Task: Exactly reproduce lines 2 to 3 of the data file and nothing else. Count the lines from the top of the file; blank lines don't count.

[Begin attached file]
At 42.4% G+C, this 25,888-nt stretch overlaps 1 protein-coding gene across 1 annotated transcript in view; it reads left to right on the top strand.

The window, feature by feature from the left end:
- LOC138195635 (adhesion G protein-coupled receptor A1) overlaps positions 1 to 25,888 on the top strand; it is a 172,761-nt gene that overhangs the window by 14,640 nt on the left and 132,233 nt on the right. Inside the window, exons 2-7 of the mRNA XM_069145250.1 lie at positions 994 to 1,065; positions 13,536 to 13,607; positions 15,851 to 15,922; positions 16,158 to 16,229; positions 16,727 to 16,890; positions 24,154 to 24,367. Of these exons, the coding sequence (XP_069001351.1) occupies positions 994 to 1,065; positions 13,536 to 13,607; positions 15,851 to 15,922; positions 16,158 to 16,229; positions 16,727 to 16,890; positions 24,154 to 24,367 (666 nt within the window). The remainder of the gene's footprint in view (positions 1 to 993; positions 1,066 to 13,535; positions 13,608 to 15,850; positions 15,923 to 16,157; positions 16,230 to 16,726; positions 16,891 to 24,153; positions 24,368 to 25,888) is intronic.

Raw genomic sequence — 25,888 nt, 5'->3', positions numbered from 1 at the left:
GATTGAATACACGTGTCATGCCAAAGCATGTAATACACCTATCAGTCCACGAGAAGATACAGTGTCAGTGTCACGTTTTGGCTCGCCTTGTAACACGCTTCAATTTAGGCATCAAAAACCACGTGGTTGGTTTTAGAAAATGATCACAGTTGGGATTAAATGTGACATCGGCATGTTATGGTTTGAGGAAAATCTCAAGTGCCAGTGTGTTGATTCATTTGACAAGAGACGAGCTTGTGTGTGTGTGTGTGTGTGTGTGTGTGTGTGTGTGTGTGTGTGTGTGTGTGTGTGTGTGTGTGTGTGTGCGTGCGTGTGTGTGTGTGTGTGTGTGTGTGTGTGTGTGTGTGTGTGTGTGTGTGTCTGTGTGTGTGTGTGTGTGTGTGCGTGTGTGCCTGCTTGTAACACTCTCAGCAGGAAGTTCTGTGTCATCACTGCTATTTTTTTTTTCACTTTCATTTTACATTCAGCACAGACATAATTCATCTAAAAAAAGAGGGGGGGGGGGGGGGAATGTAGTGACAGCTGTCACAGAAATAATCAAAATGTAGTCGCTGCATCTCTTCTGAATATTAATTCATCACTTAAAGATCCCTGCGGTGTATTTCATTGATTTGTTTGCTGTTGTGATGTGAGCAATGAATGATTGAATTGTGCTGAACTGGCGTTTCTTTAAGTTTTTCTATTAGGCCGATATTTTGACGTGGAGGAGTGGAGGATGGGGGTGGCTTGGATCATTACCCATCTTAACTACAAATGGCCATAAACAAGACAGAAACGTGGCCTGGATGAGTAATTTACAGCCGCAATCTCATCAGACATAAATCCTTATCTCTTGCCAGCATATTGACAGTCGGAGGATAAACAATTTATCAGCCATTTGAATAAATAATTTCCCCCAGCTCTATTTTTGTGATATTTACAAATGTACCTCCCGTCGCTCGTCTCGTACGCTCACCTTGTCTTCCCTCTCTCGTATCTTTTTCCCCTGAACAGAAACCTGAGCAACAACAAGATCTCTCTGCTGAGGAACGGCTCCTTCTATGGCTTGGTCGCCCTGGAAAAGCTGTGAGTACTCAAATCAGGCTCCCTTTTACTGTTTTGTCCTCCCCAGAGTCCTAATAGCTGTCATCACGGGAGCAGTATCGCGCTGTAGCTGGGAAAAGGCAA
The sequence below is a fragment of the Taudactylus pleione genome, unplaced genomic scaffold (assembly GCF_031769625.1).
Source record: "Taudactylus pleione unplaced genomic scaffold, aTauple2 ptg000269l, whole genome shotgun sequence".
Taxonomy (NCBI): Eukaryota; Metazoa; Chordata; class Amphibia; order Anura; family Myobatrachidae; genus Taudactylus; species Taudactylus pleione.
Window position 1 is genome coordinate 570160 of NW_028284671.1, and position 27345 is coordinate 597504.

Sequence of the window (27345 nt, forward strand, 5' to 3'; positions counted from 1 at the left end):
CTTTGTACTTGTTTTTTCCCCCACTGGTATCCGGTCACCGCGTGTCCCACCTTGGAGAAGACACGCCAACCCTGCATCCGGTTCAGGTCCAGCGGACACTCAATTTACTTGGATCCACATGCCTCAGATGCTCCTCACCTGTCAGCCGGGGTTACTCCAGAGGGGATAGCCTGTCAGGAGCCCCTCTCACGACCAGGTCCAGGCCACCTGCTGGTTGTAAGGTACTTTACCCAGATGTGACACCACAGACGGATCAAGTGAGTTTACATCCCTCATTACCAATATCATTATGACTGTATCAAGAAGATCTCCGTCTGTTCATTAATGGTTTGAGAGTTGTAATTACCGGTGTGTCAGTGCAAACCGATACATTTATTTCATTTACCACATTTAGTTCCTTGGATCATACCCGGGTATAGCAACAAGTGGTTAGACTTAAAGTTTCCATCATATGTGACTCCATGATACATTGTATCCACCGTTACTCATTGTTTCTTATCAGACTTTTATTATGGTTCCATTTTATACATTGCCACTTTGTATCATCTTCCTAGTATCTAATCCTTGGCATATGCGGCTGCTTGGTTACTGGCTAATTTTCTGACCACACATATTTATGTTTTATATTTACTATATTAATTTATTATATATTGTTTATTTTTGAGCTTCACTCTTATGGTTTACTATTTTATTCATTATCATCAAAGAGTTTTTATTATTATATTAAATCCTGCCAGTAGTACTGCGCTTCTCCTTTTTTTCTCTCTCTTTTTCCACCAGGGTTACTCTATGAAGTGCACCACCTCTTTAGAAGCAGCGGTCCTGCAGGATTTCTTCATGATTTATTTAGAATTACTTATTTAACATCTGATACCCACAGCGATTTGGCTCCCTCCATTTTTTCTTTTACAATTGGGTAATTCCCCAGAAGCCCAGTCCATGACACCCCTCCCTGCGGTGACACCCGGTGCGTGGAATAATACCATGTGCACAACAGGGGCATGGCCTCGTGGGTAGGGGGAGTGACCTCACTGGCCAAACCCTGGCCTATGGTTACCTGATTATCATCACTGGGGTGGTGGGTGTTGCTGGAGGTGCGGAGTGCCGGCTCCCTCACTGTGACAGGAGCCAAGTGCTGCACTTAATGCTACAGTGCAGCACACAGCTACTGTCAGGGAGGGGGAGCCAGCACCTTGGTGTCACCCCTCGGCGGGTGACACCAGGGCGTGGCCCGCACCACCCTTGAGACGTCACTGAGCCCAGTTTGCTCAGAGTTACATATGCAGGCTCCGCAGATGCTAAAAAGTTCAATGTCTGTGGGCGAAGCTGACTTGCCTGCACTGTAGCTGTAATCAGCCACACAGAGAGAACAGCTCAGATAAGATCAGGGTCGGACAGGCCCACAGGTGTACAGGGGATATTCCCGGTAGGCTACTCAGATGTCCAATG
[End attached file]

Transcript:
The window, feature by feature from the left end:
- LOC138195635 (adhesion G protein-coupled receptor A1) overlaps positions 1 to 25,888 on the top strand; it is a 172,761-nt gene that overhangs the window by 14,640 nt on the left and 132,233 nt on the right. Inside the window, exons 2-7 of the mRNA XM_069145250.1 lie at positions 994 to 1,065; positions 13,536 to 13,607; positions 15,851 to 15,922; positions 16,158 to 16,229; positions 16,727 to 16,890; positions 24,154 to 24,367. Of these exons, the coding sequence (XP_069001351.1) occupies positions 994 to 1,065; positions 13,536 to 13,607; positions 15,851 to 15,922; positions 16,158 to 16,229; positions 16,727 to 16,890; positions 24,154 to 24,367 (666 nt within the window). The remainder of the gene's footprint in view (positions 1 to 993; positions 1,066 to 13,535; positions 13,608 to 15,850; positions 15,923 to 16,157; positions 16,230 to 16,726; positions 16,891 to 24,153; positions 24,368 to 25,888) is intronic.